The factors motivating the Federal Circuit’s conclusion could easily apply to a significant number of cases brought in the Marshall courthouse. The Eastern District of Texas’ centrality to the world of patent litigation has been questioned precisely because it is rarely convenient for witnesses to get there, the source of the case’s evidence, or locally connected to the issue at trial. In TS Tech, Genentech, Hoffmann-La Roche, and now Nintendo, the Federal Circuit has made clear that in such cases, the district court should grant venue-transfer motions to more convenient districts. Often, the only stated reason to have the trial in the Marshall courthouse is the plaintiff’s preference or possibly its neutral, central location between the actual places witnesses or evidence are to be found. The Federal Circuit has made clear that these considerations are categorically insufficient to outweigh the three problem factors. A forum-shopping plaintiff—or an EDTX judge protecting the relevance of the district—has significantly less ground on which to defend a denial of motion transfer after Nintendo.
Though the quartet of mandamus cases could represent a dramatic blow to the EDTX’s plaintiff-friendly reputation, it’s yet to be seen if TS Tech will result in a “wave of transfers of actions” from the Texas district. One reason to believe the change will be moderate is In Re Telular Corp., in which a motion for a writ of mandamus on the same bases as the defendants in TS Tech and Nintendo was denied by the Federal Circuit. Judge Moore emphasized that even if the Federal Circuit disagreed with the district court ruling, for a writ of mandamus he must defer to the lower court unless “it is clear that the facts and circumstances are without any basis for a judgment of discretion.” The decision noted that unlike in those cases where the Federal Circuit had recently granted writs for transfer, the venue proposed by Telular was not clearly more convenient than the Eastern District. In the other cases, the key witnesses and evidence were unequivocally closer to the proposed venue; here, two key witnesses would potentially be more inconvenienced traveling to the proposed venue, and some evidence would potentially be more costly to send to the proposed venue. Additionally, Telular waited five months after the district court’s denial of transfer to motion for the writ; Judge Moore noted that although “remedy by mandamus is at law, its allowance is controlled by equitable principles,” so Telular’s delay weighed against granting the writ. Together, these two aspects of Telular led to the Federal Circuit’s conclusion that mandamus was not appropriate.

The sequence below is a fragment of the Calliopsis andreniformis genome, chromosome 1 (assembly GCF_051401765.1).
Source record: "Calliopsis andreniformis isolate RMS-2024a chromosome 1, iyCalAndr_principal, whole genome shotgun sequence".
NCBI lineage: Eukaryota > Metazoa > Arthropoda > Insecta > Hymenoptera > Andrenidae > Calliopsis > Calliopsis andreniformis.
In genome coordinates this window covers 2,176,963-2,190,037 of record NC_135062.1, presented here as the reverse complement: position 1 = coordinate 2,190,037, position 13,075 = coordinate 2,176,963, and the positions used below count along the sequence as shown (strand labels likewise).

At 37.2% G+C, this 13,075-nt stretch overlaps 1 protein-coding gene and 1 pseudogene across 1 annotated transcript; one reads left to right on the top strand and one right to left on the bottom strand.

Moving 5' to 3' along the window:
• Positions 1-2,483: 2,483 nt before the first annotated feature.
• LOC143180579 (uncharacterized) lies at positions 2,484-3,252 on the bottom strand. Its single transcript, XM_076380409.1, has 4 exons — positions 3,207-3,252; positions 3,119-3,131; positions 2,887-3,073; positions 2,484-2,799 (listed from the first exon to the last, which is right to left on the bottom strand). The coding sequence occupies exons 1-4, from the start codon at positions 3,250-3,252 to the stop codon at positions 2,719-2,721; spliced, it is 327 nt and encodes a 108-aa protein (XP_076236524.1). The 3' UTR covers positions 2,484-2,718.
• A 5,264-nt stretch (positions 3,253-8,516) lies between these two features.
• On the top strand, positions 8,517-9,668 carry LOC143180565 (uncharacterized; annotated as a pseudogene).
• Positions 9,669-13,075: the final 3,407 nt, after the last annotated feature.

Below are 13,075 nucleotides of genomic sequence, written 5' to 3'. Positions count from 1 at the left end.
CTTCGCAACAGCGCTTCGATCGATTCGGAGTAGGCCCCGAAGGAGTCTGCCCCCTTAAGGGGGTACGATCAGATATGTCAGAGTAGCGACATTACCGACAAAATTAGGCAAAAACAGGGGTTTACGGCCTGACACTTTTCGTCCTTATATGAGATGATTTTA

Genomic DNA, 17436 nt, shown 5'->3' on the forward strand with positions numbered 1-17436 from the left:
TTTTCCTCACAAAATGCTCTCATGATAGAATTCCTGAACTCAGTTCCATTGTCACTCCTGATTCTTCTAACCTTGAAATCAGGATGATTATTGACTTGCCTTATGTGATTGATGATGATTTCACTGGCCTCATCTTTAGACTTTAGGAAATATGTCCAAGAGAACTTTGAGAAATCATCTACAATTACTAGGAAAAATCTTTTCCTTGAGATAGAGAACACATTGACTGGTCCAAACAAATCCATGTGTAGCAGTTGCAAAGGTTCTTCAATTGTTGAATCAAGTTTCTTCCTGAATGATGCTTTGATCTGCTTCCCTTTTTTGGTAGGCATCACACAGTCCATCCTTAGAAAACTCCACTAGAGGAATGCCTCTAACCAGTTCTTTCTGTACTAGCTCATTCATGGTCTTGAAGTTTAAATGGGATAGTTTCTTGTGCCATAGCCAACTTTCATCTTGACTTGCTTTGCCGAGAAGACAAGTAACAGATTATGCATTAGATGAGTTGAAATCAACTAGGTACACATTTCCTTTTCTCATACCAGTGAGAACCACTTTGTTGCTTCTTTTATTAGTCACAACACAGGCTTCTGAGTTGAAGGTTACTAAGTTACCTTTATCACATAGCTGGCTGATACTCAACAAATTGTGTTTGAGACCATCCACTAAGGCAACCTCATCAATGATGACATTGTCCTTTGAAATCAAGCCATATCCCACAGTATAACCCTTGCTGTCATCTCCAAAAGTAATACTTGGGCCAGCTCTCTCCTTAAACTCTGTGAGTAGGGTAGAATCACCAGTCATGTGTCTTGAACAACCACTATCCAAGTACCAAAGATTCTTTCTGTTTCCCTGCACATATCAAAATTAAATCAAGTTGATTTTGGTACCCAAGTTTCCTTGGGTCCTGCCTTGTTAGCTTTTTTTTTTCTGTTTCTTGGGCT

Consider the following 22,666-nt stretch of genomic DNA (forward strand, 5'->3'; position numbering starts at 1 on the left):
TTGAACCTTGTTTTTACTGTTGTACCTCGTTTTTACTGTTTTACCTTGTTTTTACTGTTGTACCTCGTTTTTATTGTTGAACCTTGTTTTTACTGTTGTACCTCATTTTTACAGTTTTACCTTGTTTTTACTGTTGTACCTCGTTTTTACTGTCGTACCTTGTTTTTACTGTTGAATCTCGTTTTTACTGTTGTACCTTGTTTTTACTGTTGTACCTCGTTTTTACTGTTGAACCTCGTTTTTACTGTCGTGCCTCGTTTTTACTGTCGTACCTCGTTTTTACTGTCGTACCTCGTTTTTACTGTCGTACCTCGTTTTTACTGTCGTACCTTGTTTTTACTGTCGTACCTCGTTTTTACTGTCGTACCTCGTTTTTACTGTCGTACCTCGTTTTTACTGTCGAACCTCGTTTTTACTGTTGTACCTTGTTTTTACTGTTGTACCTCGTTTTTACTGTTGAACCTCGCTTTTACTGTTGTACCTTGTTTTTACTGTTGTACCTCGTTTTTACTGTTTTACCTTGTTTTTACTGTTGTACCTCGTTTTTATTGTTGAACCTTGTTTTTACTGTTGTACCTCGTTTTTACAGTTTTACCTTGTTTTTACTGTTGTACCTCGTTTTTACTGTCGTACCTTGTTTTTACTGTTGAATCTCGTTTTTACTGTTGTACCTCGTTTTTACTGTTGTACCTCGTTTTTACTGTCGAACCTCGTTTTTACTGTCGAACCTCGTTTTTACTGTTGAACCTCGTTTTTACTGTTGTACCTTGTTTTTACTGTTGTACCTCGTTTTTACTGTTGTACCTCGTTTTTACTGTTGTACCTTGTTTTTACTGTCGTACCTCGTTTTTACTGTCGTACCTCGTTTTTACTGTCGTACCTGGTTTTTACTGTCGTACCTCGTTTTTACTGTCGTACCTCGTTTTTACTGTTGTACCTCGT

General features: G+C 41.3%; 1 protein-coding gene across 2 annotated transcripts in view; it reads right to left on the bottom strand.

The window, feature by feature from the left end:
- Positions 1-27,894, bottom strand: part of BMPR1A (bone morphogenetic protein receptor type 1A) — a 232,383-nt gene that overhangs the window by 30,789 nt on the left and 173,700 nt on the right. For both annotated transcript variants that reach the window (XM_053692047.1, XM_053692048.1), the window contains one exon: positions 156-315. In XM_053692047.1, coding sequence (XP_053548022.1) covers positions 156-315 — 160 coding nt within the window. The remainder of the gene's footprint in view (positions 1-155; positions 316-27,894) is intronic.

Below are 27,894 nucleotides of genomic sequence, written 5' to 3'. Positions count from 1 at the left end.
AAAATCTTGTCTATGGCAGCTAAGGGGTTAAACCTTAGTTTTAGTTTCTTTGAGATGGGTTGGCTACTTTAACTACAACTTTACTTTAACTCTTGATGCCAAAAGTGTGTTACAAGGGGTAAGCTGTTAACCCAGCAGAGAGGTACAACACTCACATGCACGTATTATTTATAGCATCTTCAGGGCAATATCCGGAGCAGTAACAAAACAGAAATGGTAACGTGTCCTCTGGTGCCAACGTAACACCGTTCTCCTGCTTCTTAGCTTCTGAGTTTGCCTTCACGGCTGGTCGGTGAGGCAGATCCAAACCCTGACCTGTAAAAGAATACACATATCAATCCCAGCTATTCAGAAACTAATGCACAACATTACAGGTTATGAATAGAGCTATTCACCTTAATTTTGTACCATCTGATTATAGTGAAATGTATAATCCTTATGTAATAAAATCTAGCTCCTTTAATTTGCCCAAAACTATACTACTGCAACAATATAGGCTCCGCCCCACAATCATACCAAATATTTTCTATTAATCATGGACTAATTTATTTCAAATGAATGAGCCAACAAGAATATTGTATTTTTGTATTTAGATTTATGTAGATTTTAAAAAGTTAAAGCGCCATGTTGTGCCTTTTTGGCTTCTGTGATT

The conclusion for patent litigators on the defense side should be one of cautious optimism. The four writs of mandamus coming from the Federal Circuit since December 2008 gives defendants hoping to avoid the plaintiff-friendly district a last resort assurance against the clearest cases of forum-shopping. Moreover, the language of the decisions indicates that the Federal Circuit might be sending a message to the Texas judges to scale back their efforts to boost the importance of their district. On the other hand, Telular shows that the Federal Circuit still gives deference to the district courts to make rational decisions regarding change of venue motions.
The issue going forward will be how the judges of TXED react to the Federal Circuit’s five mandamus rulings. Will they continue to guard the district’s importance and err on the side of rejecting transfer motions? Or will they hedge against further mandamus writs or reversals on appeal by more willingly transferring cases out of the district—and send with them the district’s unique position? Future analysts might look back to December 2009 and see that Nintendo marked the end of the game for the Eastern District of Texas.
By Rajiv Batra.